Second kidney transplant is keeping it in the family

The Oxford Times: Barnaby Kemp with his dad Tim Kemp, right, and his sister Victoria Hellon, left, pictured near his parent’s home in Bath.   Picture by Jay Williams Barnaby Kemp with his dad Tim Kemp, right, and his sister Victoria Hellon, left, pictured near his parent’s home in Bath. Picture by Jay Williams

HEADINGTON father Barnaby Kemp is now even closer to his family after two of them donated kidneys to him.

The 41-year-old this month received a kidney from his sister at Oxford’s Churchill Hospital – 13 years after his father gave him one.

He said: “We were already close, but it has definitely brought me closer to my family.”

The father-of-two was diagnosed with a kidney disorder in 1999 and said the donations from his relatives had saved him from having to go on dialysis.

His dad Tim, 75, who lives in Bath with wife Lesley, first donated a kidney in 2001 at Guy’s Hospital in London.

But Mr Kemp’s body started to reject the organ and he was told he needed another this year.

He said: “Originally they said it was going to last 16 months but it went on for 13 years.”

His sister Victoria Hellon, 45, then stepped forward to give up one of hers and doctors have said it should now last Mr Kemp 30 years.

Coffee roaster Mr Kemp, whose firm Ricochet is based in Northmoor, said: “For my sister to go ahead with it was a huge thing. The procedure is much more intrusive for the donor because having an organ removed when you are healthy is a pretty dramatic experience.

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“It is a massive thing, but there is almost an expectancy that they would do that. I know in a similar situation I would have done the same.”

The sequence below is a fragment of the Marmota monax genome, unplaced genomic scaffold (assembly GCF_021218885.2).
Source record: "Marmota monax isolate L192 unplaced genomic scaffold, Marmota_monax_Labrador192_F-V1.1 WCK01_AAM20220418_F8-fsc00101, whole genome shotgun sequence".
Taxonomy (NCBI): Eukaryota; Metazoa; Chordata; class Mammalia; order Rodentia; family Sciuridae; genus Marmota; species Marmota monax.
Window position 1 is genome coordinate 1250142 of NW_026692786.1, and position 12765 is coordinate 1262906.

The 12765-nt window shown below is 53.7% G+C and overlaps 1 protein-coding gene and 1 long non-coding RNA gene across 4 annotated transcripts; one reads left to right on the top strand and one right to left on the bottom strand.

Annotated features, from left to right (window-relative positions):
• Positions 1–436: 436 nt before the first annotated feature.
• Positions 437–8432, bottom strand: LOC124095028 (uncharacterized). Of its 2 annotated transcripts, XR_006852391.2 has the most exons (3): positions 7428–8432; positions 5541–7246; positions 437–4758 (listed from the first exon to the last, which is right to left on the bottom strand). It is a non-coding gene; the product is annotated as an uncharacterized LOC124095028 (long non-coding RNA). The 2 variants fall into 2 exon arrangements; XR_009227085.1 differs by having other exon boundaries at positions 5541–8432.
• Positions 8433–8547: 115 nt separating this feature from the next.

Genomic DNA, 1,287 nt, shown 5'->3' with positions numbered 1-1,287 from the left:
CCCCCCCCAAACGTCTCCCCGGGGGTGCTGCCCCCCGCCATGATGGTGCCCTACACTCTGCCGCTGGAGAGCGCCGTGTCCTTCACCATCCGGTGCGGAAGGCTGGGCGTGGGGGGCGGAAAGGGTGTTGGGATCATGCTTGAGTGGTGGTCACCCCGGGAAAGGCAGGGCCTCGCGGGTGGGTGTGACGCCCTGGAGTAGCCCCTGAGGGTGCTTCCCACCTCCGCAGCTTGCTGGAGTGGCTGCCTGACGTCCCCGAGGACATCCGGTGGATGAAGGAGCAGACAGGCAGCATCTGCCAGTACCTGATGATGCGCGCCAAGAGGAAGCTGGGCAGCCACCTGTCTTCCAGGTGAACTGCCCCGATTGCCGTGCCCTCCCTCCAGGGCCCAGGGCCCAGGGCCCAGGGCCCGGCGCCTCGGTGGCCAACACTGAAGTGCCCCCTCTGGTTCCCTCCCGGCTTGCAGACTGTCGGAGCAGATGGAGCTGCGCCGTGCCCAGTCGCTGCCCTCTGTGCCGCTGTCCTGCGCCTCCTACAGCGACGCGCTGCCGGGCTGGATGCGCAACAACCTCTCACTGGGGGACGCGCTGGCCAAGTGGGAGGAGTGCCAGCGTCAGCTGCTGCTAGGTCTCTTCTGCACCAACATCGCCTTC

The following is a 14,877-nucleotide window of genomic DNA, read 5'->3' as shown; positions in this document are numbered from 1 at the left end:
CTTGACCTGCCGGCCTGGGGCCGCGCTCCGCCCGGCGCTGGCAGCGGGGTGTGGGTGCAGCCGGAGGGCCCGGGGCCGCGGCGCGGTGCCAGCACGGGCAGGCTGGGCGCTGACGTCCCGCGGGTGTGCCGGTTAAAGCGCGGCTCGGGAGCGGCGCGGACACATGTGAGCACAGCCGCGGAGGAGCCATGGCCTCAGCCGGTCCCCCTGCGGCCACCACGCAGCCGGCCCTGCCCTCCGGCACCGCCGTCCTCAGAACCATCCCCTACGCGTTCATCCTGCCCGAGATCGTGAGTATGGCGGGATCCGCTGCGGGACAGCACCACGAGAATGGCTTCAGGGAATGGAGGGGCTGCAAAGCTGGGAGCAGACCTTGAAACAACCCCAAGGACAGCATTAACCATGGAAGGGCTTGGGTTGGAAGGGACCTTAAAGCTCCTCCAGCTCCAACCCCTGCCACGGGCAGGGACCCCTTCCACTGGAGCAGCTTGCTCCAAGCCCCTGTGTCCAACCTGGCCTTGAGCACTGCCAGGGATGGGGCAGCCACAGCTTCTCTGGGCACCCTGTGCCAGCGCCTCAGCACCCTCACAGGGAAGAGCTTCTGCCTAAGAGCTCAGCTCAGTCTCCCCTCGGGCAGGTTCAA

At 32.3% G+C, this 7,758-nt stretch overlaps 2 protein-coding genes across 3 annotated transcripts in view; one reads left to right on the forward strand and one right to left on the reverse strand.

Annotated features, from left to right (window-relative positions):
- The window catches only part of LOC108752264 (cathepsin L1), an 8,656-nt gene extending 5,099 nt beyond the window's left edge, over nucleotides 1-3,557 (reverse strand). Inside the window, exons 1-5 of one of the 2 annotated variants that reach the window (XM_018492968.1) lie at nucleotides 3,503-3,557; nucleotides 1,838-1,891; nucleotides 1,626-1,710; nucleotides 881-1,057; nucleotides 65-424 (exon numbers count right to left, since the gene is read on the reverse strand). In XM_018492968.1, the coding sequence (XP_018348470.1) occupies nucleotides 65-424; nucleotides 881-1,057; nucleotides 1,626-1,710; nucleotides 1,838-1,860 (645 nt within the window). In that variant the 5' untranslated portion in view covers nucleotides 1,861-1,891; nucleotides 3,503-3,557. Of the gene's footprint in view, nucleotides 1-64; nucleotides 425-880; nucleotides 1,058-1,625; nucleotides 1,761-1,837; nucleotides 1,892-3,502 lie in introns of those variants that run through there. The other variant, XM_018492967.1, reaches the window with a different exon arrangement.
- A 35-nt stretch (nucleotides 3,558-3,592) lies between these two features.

The condition Mr Kemp suffers from is focal segmental glomerulosclerosis, which means scars form inside kidney filters and cause problems with keeping toxins out of the blood. It will lead to high blood pressure and can cause nausea and eventually kidney failure.

Mr Kemp, of New High Street – who is facing a two- to three-month recovery – now has four kidneys inside him.

He said: “My native ones will be tiny. They do not have any function and they slowly break up. They are probably about the size of walnuts now.”

Mr Kemp, who moved to Headington in 2012 to be closer to the Churchill Hospital, urged people to put themselves on the organ donor register and said the country should adopt the “opt-out” policy where people have to come forward to say if they do not want to be a donor when they die.

He said: “There are countless people who say they would sign up to be a donor, but they never get round to doing it.”

And he praised the work of the Churchill Hospital staff, adding: “A lot of people are down on the NHS, but I find their medical work really second to none.”

Sanjay Sinham, transplant surgeon at the hospital, said it was not uncommon for family members to donate to a relative.

He said: “It is seen as the ultimate gift that anyone can give another human being.

“Essentially you are giving that person a better chance at life.”

  • From April 2012 to April 2013, about 3,000 kidney transplants were carried out in the UK, but there were still more than 6,000 people on the waiting list for a kidney by the end of that period.

Currently 55 people are in need of a kidney transplant in Oxfordshire.

There are 425 in the county awaiting organ transplants.

He said 40 per cent of kidney transplants done at the hospital were from living donors – most of them friends or family.

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